The most prominent feature of your website should be a “Download” or “Buy Now” button. This is the button that we will need to gather metrics on. We want to know how many people click it. A simple way to do this is to install Google Analytics on your site and link out to a separate page when the visitor clicks Buy or Download. Make sure your button is the only way to get to that page. In Google Analytics you’ll be able to see how many hits that page receives.

This Download page is a good place to explain that the app does not yet exist, but is under development. You should then give the visitor an option to provide their email to be notified when your app is ready. I’d use Mailchimp for this. Subscriptions start free and come with a sleek, one-line email signup form.

Landing Page Suggestions:

If you’re building this site yourself, there are a lot of great websites that can get you up and going quickly.

  1. MailChimp – their services go way beyond email marketing. You can make a landing page for your subscriber list and point your custom domain to it. It definitely gets the job done.
  2. ConvertKit – In my experience, ConvertKit is even more robust than Mailchimp, but it has no free tier. Just a free trial.
  3. Cardd – (https://carrd.co/) – The free package has the basics. If you need Pro features, though, it’s very cheap. (most premium plan is $8/mo).
  4. Wix – these guys have been around for a while. They’ve got an easy-to-use free web builder that anyone can use to whip up a simple site.

Get Real Traffic

Once you have a basic site that can track traffic and clicks, it’s time to get strangers on your website.

For the record, this step the most powerful aspect of the validation process. The goal is to attract individuals who are completely unbiased consumers. They will judge your app on the same criteria they make all other buying and downloading decisions.

Here’s a couple free ways to do this.

  1. Post your “fake” website to Facebook, LinkedIn, and Twitter. Be sure to pretend the app is not yours, though. You want your friends to respond without bias. If you really want to spread your project, get a few friends in on the plan and have them share it as well.
  2. Get active on relevant online forums. Whatever your app does, it is likely that Reddit has a community that will enjoy it. Be respectful of rules, though. Reddit and other sites have strict “no advertising” rules. You’ll need to be creative to avoid these. Leave hints about your app and trust that people will ask for the link. Don’t discredit this idea: Posting to Reddit made a noticeable impact on my app downloads.

And a couple paid ways:

  1. Pay for Google AdWords. This can be costly, but it might just be the most straightforward test. Sign up for an AdWords account and get seen on relevant searches. This will help you capture visitors already looking for apps like yours. If you’ve never used AdWords, though, I’d hire someone to help you. An unsuccessful campaign might just prove you’re bad at advertising – not that your idea is bad.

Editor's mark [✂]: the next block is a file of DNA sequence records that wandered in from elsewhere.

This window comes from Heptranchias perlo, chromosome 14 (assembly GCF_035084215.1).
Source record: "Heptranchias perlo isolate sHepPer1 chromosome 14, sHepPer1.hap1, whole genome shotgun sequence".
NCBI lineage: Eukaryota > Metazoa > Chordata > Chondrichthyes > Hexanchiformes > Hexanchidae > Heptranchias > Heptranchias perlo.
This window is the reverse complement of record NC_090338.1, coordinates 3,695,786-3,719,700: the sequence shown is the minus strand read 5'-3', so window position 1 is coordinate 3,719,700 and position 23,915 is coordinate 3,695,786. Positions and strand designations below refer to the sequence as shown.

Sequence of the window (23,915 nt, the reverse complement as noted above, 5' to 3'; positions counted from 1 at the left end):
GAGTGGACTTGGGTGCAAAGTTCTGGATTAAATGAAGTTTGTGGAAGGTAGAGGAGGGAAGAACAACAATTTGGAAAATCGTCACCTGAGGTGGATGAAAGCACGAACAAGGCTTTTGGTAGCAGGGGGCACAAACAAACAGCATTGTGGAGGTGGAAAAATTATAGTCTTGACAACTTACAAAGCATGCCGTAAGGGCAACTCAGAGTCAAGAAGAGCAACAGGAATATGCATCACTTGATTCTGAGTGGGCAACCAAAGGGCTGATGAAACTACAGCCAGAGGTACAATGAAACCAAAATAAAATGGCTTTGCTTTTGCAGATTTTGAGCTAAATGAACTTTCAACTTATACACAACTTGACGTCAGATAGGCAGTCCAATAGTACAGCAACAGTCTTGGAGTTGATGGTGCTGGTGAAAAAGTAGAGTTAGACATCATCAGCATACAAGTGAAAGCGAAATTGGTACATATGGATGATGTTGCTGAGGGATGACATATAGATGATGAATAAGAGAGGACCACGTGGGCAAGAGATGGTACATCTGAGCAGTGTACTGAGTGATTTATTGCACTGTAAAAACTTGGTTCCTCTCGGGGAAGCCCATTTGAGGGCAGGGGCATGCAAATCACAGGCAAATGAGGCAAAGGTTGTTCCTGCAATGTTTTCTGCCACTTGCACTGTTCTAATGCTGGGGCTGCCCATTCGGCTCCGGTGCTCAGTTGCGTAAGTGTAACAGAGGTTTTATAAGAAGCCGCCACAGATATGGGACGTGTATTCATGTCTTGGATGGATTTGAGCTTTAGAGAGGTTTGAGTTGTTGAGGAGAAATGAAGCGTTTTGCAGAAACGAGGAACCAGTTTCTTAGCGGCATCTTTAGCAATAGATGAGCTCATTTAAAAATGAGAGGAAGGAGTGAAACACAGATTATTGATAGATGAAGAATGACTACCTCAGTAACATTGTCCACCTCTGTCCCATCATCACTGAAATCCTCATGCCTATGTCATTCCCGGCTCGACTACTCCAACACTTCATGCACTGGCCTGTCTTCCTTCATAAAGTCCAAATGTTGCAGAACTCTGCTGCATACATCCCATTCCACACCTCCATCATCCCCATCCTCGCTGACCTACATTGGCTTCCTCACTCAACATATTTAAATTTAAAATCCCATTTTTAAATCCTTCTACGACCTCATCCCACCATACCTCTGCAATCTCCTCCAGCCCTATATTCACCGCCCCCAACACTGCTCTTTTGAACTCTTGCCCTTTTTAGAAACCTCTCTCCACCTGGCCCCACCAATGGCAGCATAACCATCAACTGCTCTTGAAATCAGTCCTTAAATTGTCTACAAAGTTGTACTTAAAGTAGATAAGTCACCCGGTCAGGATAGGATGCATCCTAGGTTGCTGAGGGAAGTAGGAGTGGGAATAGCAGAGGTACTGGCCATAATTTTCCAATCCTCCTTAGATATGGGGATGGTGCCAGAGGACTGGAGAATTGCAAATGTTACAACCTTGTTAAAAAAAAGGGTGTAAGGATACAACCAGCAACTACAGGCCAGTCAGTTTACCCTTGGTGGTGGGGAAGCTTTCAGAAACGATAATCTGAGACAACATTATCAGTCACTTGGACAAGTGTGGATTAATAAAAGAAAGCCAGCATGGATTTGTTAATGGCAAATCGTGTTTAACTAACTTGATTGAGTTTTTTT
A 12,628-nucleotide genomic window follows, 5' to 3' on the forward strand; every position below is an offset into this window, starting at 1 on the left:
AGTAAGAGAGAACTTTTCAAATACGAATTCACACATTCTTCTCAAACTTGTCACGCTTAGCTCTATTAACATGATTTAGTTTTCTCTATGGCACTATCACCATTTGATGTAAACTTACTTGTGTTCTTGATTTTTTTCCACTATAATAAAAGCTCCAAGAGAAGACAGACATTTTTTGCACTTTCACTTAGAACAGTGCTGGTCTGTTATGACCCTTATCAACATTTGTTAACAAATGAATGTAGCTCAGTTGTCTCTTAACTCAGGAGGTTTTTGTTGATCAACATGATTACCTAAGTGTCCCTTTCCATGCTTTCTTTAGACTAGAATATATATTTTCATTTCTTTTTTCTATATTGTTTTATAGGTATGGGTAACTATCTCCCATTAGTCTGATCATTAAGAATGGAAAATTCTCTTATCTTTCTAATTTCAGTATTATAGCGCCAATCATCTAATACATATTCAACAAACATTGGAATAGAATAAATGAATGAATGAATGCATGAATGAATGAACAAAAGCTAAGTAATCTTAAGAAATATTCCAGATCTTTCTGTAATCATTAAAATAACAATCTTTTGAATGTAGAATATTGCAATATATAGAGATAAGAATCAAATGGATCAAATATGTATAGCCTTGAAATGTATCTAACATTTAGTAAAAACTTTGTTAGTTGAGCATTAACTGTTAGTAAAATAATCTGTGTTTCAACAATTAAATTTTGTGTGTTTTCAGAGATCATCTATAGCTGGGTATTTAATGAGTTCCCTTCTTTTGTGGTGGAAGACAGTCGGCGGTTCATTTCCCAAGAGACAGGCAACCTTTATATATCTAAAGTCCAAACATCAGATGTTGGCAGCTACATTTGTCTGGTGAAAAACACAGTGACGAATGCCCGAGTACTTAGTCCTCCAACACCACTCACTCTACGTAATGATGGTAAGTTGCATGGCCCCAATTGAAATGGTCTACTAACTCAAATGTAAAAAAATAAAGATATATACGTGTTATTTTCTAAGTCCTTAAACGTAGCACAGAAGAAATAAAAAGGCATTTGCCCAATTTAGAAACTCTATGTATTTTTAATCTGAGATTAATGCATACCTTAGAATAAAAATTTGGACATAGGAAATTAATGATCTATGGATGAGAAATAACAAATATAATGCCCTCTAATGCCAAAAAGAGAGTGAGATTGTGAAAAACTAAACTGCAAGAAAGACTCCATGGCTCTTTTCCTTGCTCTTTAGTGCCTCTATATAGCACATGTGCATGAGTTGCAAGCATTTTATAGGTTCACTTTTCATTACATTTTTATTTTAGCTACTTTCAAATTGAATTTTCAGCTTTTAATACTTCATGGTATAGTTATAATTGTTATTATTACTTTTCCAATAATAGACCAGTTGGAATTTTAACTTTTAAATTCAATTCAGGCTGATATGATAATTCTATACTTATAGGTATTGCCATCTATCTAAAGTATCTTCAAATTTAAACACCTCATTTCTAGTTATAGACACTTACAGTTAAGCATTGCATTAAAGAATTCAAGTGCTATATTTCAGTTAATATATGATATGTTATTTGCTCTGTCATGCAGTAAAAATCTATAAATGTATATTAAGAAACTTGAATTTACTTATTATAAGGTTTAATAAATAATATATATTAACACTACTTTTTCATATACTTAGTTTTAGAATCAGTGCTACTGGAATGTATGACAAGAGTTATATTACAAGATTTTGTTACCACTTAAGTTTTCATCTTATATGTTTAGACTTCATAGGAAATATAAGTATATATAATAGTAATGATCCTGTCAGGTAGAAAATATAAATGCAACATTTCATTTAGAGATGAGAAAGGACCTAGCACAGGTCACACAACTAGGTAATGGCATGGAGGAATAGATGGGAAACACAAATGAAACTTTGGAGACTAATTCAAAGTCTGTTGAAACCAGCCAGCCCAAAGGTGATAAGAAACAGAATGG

2. Pay for Facebook Ads. You can reach millions of people in just a few moments by putting together a compelling ad. Once again, I would hire a professional for this. If nobody clicks your ad, that really may say nothing about your app – just that your ad or campaign targeting is missing the mark.

3. Analyze the Results

This approach to validating your idea tests two things:

  1. The quality of the idea itself.
  2. Your personal ability to reach your market.

If you gather traction with ease during the validation process, it is a great sign that you’ve nailed both of these points. That’s a great sign.

If the app were real at this stage, you could personally move the needle by getting active in guerrilla marketing and finding the right marketers to expand your efforts.

If you didn’t really gather much traction or get many clicks on your Buy Now or Download buttons, it means one of these two points are off. You’ve got some exploring to do.

TLDR;

Build a website for your not-yet-existent app, include a fake “Buy Now” button, and see if any site visitors will click it. This is the ultimate test of your idea: letting strangers speak with their dollars.

Next Steps

Do you have an idea you’re trying to validate right now?

Perhaps you’re in mid-development without having tested your idea like this?

Reach out if you have any questions. I’d love to help out.